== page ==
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The education you didn’t get in medical school
The education you didn’t get in medical school
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Dov Weiss, an anesthesiologist, relied on the financial expertise of an RBC Healthcare specialist when setting up his new pain-management clinic in downtown Toronto.


Many doctors turn to financial experts for help to launch and run their medical clinics

When Marjorie Dixon, a doctor of reproductive medicine, presented her idea for a world-class, full-service fertility centre in Toronto to her bank in 2014, they seemed underwhelmed. “They said it was too big a risk and they wanted me to have financial partners,” she recalls.

She then spoke to a healthcare specialist at Royal Bank of Canada (RBC) who called her plan “amazing.”

“That was the first time someone looked at my past and how I had managed, and believed in me,” she recalls. RBC then enabled her launch with the business loan she needed for equipment, renovations and staff — at a competitive rate — and additional support from its healthcare specialist team, who offer a suite of services as well as expertise to help medical professionals launch and run their businesses. “They really do offer a lot of information,” adds Dr. Dixon.

RBC Healthcare works with both doctors new to business and veterans such as Dr. Dixon, who graduated from medical school in 1997 and started her first venture — a fertility-monitoring business — in 2008.

For the 2016 launch of her clinic, Anova Fertility & Reproductive Health, Dr. Dixon’s RBC Healthcare specialist assisted her with many of the set-up logistics. “I felt like I could bounce ideas off my advisor at any time,” Dr. Dixon says. While she already had a network of suppliers and experts, RBC often had the name of someone she could call to vet products and services.

Dr. Dixon says RBCʼs advice helped her refine her approach to business; she developed a strategic long-term plan for growth, and made sure the organization was set up with strong systems and structures, including airtight financials.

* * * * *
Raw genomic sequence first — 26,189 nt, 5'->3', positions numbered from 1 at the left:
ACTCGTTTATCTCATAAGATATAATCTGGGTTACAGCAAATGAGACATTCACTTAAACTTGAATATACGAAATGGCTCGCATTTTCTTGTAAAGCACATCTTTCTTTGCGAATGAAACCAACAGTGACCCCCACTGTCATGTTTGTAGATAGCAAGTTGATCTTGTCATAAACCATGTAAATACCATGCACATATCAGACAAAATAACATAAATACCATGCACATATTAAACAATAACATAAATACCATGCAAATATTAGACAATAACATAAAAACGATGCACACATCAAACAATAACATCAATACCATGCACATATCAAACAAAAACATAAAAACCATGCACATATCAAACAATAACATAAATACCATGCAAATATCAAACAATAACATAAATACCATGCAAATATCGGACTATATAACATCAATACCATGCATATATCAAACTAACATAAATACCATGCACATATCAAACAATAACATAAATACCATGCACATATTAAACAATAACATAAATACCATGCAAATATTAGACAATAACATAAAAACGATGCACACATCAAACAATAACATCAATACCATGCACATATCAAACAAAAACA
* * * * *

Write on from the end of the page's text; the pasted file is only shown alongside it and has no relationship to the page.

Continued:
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The clinic launched with nine staff members, and now has 80, in an expanded location. Dr. Dixon has done it all with business skills she picked up at work and through professional advisors. “I learned business gradually,” Dr. Dixon says. “I always say it took me 15 years to become an overnight success.”

Despite the fact that doctors need business skills to run their clinics or to excel in jobs such as hospital administration, most learn nothing about spreadsheets, payroll, marketing or strategy during their medical training.

“Money is a dirty word in medical school,” says Dov Weiss, an anesthesiologist who recently opened his own pain-management clinic, Painless Medicine and Therapeutics, in downtown Toronto. “There’s zero education in terms of personal financial planning, clinic financial planning. There’s not even data given out to show the relative incomes of various specialties.”

While a limited number of medical schools now offer practice-management courses, which provide guidance on running a clinic, and there are now combined medicine and master of business administration programs, the vast majority of practising doctors weren’t exposed to this training and don’t know a thing about business. But many want to know more and build out a network of support too.



“Doctors are very smart and very skilled at what they do, but medical school doesn’t really cover the business side of medicine,” says Hurriya Burney, Vice-President, Healthcare at RBC in Vancouver.